Twitter Interim CEO Dorsey Buys More Shares in Show of Faith

Twitter Inc interim Chief Executive Jack Dorsey joined other insiders in buying more shares in the company in a show of confidence in the stock, which traded at a record-low last week.

Dorsey, who stepped in as interim CEO on July 1, has been candid about the problems faced by the microblogging website .

User growth in the second quarter increased at the slowest pace since the company went public in 2013.

“Investing in @twitter’s future,” Dorsey tweeted on Monday, after disclosing he had bought 31,627 shares, worth about $875,000 at $27.67 per share.

Dorsey now owns about 21.9 million shares, or about 3 percent of Twitter.

Twitter’s shares closed up 9 percent at $29.50 on Monday. The stock fell to a record low of $27.82 on Aug. 7 – just shy of the IPO price of $26.

Separately, director Peter Currie disclosed he had bought and 9,200 shares worth about $249,000 at $27.03.

CFO Anthony Noto and another director, Peter Fenton, disclosed share purchases in the company last week.

Trading in Twitter’s options contracts was busier than usual on Monday, with much of the trading biased towards calls, usually used for bullish bets on the shares.

Trading in calls outnumbered puts by a ratio of 2.6-to-1, the highest the ratio has been since June 23, according to Trade Alert data. Calls betting on the shares closing above $30 and $29 by Friday were particularly busy.

Overall options volume was at 211,000 contracts, compared with average daily volume of 179,000 contracts.

Twitter also clinched a multiyear partnership on Monday with the National Football League to deliver video and other content to NFL fans on a daily basis.

Most Twitter Users Not Globally Aware

In a result that highlights the paradoxes of the modern world, a new study says Twitter users are much more likely to connect to nearby places.

Geographers at the University of California Santa Barbara and San Diego State University used Twitter data to identify how aware Americans are of global cities and found that Twitter users are much more aware of places they are close to, CityLab.com reported.

“Our social media interactions are restricted by our physical location. Even online, people tend to interact with others living nearby,” the study said.

The researchers tracked the names of cities in messages that included Twitter geotags, which show a user’s precise geographic location.

They then selected the 50 US cities with the densest populations and collected tweets within 30 km of the centre of each city, ending up with more than five million tweets that mentioned thousands of cities worldwide.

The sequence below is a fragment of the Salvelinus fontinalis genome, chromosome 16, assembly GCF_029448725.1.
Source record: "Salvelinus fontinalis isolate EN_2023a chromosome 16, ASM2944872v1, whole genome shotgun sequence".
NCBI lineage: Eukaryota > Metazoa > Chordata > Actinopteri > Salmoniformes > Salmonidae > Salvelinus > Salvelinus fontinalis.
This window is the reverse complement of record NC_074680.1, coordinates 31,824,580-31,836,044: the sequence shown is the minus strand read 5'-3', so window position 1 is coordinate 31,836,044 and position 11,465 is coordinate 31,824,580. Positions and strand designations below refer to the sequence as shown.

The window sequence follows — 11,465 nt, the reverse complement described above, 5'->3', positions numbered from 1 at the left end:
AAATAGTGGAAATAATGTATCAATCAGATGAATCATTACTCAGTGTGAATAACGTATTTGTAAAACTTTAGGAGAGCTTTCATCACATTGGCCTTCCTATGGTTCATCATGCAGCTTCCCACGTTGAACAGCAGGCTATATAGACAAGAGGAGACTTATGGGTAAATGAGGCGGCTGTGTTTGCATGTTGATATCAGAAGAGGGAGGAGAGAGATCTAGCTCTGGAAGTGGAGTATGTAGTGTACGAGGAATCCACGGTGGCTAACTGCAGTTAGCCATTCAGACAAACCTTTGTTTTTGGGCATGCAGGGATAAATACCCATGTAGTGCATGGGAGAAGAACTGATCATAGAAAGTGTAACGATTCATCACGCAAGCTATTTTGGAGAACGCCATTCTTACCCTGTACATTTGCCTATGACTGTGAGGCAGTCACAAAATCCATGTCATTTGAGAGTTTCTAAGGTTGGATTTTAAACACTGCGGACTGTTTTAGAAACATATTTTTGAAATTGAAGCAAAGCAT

To quantify the geographic awareness of users from the same city, the study’s authors created a global awareness index (GAI).

A high GAI indicates that Twitter users mention international or distant US cities more than local city names.

They also found that Twitter users in large, dense cities like New York and Los Angeles have a greater geographical awareness than users from less densely populated mid-sized cities.

In contrast to smaller places, the authors find that these global cities often do have more awareness of and connection to other global cities across the world.

Replying to Customers on Twitter Can Trigger More Complaints

The response by a company to a customer’s complaint on the micro-blogging site Twitter is likely to trigger many more such complaints, says a study co-authored by an Indian-origin researcher.

The team found that while addressing complaints on social media does improve customer relationship with the company, but it also increases customers’ expectations to receive help, and makes customers more likely to speak up in the future.

That is, responding to complaints will encourage even more complaints.

“Social media is a double edge sword. Companies need to watch out and weigh the plus side against the down side for marketing and service interventions,” said researcher Sunder Kekre from Carnegie Mellon University.

Along with Liye Ma of University of Maryland and Baohong Sun of Cheung Kong Graduate School of Business, Kekre examined the history of compliments and complaints by several hundred consumers of a major telecommunications services provider made on Twitter and the company’s responses.

“People complain on Twitter not just to vent their frustration. They do that also in the hope of getting the company’s attention. Once they know the company is paying attention, they are more ready to complain the next time around,” explained Ma.

Despite this side effect, addressing complaints is still worthwhile.

The improved customer relationship from such effort outweighs the downside of encouraging more complaints, the researchers observed.

The study was published in the Articles in Advance section of Marketing Science, a journal of the Institute for Operations Research and the Management Sciences (INFORMS).